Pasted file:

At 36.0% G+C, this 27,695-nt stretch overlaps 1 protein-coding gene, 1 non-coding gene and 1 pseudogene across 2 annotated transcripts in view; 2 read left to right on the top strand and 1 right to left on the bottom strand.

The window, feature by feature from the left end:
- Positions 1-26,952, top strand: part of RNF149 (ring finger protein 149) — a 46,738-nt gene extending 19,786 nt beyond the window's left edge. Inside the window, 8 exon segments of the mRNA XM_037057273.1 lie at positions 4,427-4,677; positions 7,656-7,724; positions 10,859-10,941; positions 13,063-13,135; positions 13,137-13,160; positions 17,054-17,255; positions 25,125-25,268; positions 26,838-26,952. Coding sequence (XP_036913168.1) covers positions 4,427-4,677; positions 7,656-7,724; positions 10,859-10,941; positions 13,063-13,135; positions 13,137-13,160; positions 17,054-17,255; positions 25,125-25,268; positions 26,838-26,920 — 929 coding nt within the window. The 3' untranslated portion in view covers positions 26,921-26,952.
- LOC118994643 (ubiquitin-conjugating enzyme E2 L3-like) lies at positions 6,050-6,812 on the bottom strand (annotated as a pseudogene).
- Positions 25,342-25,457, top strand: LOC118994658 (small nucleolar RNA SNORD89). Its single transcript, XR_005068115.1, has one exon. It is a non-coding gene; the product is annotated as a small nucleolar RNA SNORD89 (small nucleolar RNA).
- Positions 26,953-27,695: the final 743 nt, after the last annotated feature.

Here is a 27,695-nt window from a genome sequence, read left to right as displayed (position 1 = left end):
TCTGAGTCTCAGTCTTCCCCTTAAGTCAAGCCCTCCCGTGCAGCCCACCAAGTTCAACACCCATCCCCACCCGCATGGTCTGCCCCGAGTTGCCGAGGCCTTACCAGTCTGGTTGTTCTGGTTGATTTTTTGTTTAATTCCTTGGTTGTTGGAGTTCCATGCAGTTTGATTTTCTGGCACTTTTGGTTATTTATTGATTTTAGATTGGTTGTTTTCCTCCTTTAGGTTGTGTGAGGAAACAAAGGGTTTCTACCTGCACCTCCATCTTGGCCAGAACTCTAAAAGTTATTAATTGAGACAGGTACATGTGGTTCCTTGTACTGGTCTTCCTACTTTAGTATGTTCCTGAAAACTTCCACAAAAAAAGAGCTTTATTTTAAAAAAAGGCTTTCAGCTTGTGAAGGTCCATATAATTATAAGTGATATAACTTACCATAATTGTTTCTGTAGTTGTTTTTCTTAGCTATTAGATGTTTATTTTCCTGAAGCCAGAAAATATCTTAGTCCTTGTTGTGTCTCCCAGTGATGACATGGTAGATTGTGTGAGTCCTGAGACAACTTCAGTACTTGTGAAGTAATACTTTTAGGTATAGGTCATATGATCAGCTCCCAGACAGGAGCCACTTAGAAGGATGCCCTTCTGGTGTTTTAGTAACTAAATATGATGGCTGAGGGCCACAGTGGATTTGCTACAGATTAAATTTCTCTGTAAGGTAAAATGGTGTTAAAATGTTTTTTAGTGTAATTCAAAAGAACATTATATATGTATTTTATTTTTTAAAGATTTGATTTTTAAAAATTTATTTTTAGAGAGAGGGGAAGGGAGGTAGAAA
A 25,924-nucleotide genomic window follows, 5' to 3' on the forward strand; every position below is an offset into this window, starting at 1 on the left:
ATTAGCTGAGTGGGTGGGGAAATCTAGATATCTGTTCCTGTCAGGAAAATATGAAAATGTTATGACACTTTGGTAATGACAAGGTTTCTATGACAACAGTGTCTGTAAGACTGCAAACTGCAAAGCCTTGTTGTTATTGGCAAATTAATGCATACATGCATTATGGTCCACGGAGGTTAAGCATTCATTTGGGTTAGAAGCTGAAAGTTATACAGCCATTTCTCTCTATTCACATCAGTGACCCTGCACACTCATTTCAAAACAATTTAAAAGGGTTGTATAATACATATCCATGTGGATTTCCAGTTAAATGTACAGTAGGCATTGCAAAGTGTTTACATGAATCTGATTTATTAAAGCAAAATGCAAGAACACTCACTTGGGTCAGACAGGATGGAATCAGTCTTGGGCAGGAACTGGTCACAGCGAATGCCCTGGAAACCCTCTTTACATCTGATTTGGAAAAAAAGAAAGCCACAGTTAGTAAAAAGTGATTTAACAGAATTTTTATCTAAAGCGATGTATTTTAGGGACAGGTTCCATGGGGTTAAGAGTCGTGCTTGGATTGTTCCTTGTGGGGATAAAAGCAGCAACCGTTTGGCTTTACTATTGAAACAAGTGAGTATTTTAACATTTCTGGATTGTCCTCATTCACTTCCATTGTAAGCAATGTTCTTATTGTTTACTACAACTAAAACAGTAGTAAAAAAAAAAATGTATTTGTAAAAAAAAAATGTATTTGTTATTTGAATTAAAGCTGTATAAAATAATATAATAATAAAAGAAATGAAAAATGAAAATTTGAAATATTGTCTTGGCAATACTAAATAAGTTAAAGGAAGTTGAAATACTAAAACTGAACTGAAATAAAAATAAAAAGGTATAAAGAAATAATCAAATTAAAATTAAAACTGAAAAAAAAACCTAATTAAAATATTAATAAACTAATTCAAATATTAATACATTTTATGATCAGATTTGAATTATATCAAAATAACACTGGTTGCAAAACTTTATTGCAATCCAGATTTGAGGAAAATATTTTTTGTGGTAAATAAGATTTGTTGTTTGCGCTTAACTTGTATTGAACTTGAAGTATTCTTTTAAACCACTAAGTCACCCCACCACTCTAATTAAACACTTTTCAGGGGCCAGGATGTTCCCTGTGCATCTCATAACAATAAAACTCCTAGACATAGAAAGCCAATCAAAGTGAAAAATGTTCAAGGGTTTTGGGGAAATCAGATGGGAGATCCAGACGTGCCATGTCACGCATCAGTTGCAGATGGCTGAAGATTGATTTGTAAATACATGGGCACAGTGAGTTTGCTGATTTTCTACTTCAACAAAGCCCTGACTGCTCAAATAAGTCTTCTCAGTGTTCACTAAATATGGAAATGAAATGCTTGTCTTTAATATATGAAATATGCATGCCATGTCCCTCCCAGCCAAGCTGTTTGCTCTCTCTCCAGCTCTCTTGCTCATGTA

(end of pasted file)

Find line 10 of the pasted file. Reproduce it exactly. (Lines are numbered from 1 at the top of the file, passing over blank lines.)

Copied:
ATTAGCTGAGTGGGTGGGGAAATCTAGATATCTGTTCCTGTCAGGAAAATATGAAAATGTTATGACACTTTGGTAATGACAAGGTTTCTATGACAACAGTGTCTGTAAGACTGCAAACTGCAAAGCCTTGTTGTTATTGGCAAATTAATGCATACATGCATTATGGTCCACGGAGGTTAAGCATTCATTTGGGTTAGAAGCTGAAAGTTATACAGCCATTTCTCTCTATTCACATCAGTGACCCTGCACACTCATTTCAAAACAATTTAAAAGGGTTGTATAATACATATCCATGTGGATTTCCAGTTAAATGTACAGTAGGCATTGCAAAGTGTTTACATGAATCTGATTTATTAAAGCAAAATGCAAGAACACTCACTTGGGTCAGACAGGATGGAATCAGTCTTGGGCAGGAACTGGTCACAGCGAATGCCCTGGAAACCCTCTTTACATCTGATTTGGAAAAAAAGAAAGCCACAGTTAGTAAAAAGTGATTTAACAGAATTTTTATCTAAAGCGATGTATTTTAGGGACAGGTTCCATGGGGTTAAGAGTCGTGCTTGGATTGTTCCTTGTGGGGATAAAAGCAGCAACCGTTTGGCTTTACTATTGAAACAAGTGAGTATTTTAACATTTCTGGATTGTCCTCATTCACTTCCATTGTAAGCAATGTTCTTATTGTTTACTACAACTAAAACAGTAGTAAAAAAAAAAATGTATTTGTAAAAAAAAAATGTATTTGTTATTTGAATTAAAGCTGTATAAAATAATATAATAATAAAAGAAATGAAAAATGAAAATTTGAAATATTGTCTTGGCAATACTAAATAAGTTAAAGGAAGTTGAAATACTAAAACTGAACTGAAATAAAAATAAAAAGGTATAAAGAAATAATCAAATTAAAATTAAAACTGAAAAAAAAACCTAATTAAAATATTAATAAACTAATTCAAATATTAATACATTTTATGATCAGATTTGAATTATATCAAAATAACACTGGTTGCAAAACTTTATTGCAATCCAGATTTGAGGAAAATATTTTTTGTGGTAAATAAGATTTGTTGTTTGCGCTTAACTTGTATTGAACTTGAAGTATTCTTTTAAACCACTAAGTCACCCCACCACTCTAATTAAACACTTTTCAGGGGCCAGGATGTTCCCTGTGCATCTCATAACAATAAAACTCCTAGACATAGAAAGCCAATCAAAGTGAAAAATGTTCAAGGGTTTTGGGGAAATCAGATGGGAGATCCAGACGTGCCATGTCACGCATCAGTTGCAGATGGCTGAAGATTGATTTGTAAATACATGGGCACAGTGAGTTTGCTGATTTTCTACTTCAACAAAGCCCTGACTGCTCAAATAAGTCTTCTCAGTGTTCACTAAATATGGAAATGAAATGCTTGTCTTTAATATATGAAATATGCATGCCATGTCCCTCCCAGCCAAGCTGTTTGCTCTCTCTCCAGCTCTCTTGCTCATGTA